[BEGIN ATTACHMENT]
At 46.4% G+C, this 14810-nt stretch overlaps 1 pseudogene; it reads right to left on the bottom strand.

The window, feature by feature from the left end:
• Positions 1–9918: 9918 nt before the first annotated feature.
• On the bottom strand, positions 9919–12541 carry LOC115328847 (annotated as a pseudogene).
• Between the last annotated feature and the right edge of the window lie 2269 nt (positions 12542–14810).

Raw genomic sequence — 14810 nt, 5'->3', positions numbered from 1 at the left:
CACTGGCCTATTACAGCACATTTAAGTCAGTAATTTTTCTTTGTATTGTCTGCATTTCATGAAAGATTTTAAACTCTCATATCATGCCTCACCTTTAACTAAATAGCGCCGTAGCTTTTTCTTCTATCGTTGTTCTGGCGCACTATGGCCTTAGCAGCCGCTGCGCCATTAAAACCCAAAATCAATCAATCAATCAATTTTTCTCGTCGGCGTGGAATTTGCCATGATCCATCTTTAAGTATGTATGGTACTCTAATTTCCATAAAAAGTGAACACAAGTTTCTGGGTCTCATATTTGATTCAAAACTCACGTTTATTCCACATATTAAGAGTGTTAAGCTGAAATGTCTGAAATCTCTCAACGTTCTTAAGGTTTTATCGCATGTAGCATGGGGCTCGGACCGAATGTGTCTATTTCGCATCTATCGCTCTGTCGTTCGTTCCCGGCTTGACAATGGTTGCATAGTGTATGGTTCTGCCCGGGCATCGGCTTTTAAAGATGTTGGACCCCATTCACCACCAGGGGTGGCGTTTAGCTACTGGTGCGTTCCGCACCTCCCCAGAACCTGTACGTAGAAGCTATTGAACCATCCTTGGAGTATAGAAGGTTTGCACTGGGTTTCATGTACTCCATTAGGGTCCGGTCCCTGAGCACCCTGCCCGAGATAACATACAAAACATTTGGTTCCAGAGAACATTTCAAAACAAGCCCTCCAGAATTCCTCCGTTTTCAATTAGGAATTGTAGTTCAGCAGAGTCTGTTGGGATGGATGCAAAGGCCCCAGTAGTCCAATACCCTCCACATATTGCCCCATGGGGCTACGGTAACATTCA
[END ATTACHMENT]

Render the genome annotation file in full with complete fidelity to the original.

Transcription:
At 46.4% G+C, this 14810-nt stretch overlaps 1 pseudogene; it reads right to left on the bottom strand.

The window, feature by feature from the left end:
• Positions 1–9918: 9918 nt before the first annotated feature.
• On the bottom strand, positions 9919–12541 carry LOC115328847 (annotated as a pseudogene).
• Between the last annotated feature and the right edge of the window lie 2269 nt (positions 12542–14810).

Raw genomic sequence — 14810 nt, 5'->3', positions numbered from 1 at the left:
CACTGGCCTATTACAGCACATTTAAGTCAGTAATTTTTCTTTGTATTGTCTGCATTTCATGAAAGATTTTAAACTCTCATATCATGCCTCACCTTTAACTAAATAGCGCCGTAGCTTTTTCTTCTATCGTTGTTCTGGCGCACTATGGCCTTAGCAGCCGCTGCGCCATTAAAACCCAAAATCAATCAATCAATCAATTTTTCTCGTCGGCGTGGAATTTGCCATGATCCATCTTTAAGTATGTATGGTACTCTAATTTCCATAAAAAGTGAACACAAGTTTCTGGGTCTCATATTTGATTCAAAACTCACGTTTATTCCACATATTAAGAGTGTTAAGCTGAAATGTCTGAAATCTCTCAACGTTCTTAAGGTTTTATCGCATGTAGCATGGGGCTCGGACCGAATGTGTCTATTTCGCATCTATCGCTCTGTCGTTCGTTCCCGGCTTGACAATGGTTGCATAGTGTATGGTTCTGCCCGGGCATCGGCTTTTAAAGATGTTGGACCCCATTCACCACCAGGGGTGGCGTTTAGCTACTGGTGCGTTCCGCACCTCCCCAGAACCTGTACGTAGAAGCTATTGAACCATCCTTGGAGTATAGAAGGTTTGCACTGGGTTTCATGTACTCCATTAGGGTCCGGTCCCTGAGCACCCTGCCCGAGATAACATACAAAACATTTGGTTCCAGAGAACATTTCAAAACAAGCCCTCCAGAATTCCTCCGTTTTCAATTAGGAATTGTAGTTCAGCAGAGTCTGTTGGGATGGATGCAAAGGCCCCAGTAGTCCAATACCCTCCACATATTGCCCCATGGGGCTACGGTAACATTCA